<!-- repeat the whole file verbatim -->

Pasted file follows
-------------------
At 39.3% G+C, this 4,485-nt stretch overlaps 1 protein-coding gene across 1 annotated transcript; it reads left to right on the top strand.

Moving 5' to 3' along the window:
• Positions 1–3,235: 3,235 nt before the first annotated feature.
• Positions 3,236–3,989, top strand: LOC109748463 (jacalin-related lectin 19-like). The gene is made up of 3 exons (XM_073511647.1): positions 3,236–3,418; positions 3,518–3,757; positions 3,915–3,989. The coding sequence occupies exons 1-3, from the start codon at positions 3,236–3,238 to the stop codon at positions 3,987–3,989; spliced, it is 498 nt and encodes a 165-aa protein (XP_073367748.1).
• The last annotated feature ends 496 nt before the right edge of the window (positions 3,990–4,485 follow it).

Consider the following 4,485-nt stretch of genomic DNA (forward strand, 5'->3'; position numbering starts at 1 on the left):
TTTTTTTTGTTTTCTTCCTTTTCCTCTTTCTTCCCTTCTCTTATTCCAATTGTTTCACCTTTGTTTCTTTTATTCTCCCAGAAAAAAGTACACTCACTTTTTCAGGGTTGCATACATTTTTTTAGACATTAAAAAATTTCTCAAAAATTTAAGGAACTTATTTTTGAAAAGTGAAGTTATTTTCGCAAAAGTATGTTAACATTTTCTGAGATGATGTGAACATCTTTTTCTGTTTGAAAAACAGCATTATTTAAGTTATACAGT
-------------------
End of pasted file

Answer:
At 39.3% G+C, this 4,485-nt stretch overlaps 1 protein-coding gene across 1 annotated transcript; it reads left to right on the top strand.

Moving 5' to 3' along the window:
• Positions 1–3,235: 3,235 nt before the first annotated feature.
• Positions 3,236–3,989, top strand: LOC109748463 (jacalin-related lectin 19-like). The gene is made up of 3 exons (XM_073511647.1): positions 3,236–3,418; positions 3,518–3,757; positions 3,915–3,989. The coding sequence occupies exons 1-3, from the start codon at positions 3,236–3,238 to the stop codon at positions 3,987–3,989; spliced, it is 498 nt and encodes a 165-aa protein (XP_073367748.1).
• The last annotated feature ends 496 nt before the right edge of the window (positions 3,990–4,485 follow it).

Consider the following 4,485-nt stretch of genomic DNA (forward strand, 5'->3'; position numbering starts at 1 on the left):
TTTTTTTTGTTTTCTTCCTTTTCCTCTTTCTTCCCTTCTCTTATTCCAATTGTTTCACCTTTGTTTCTTTTATTCTCCCAGAAAAAAGTACACTCACTTTTTCAGGGTTGCATACATTTTTTTAGACATTAAAAAATTTCTCAAAAATTTAAGGAACTTATTTTTGAAAAGTGAAGTTATTTTCGCAAAAGTATGTTAACATTTTCTGAGATGATGTGAACATCTTTTTCTGTTTGAAAAACAGCATTATTTAAGTTATACAGT